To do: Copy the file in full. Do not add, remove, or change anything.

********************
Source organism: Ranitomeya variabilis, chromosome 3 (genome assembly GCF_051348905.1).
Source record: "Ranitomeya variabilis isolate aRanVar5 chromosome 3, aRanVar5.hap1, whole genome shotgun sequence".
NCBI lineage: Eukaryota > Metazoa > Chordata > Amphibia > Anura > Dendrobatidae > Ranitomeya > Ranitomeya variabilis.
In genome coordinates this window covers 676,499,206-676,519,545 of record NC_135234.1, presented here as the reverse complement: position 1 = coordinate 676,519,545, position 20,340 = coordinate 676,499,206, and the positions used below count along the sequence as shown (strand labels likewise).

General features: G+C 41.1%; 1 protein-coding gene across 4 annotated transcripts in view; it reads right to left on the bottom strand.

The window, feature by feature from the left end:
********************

Source organism: Ranitomeya variabilis, chromosome 3 (genome assembly GCF_051348905.1).
Source record: "Ranitomeya variabilis isolate aRanVar5 chromosome 3, aRanVar5.hap1, whole genome shotgun sequence".
NCBI lineage: Eukaryota > Metazoa > Chordata > Amphibia > Anura > Dendrobatidae > Ranitomeya > Ranitomeya variabilis.
In genome coordinates this window covers 676,499,206-676,519,545 of record NC_135234.1, presented here as the reverse complement: position 1 = coordinate 676,519,545, position 20,340 = coordinate 676,499,206, and the positions used below count along the sequence as shown (strand labels likewise).

General features: G+C 41.1%; 1 protein-coding gene across 4 annotated transcripts in view; it reads right to left on the bottom strand.

The window, feature by feature from the left end: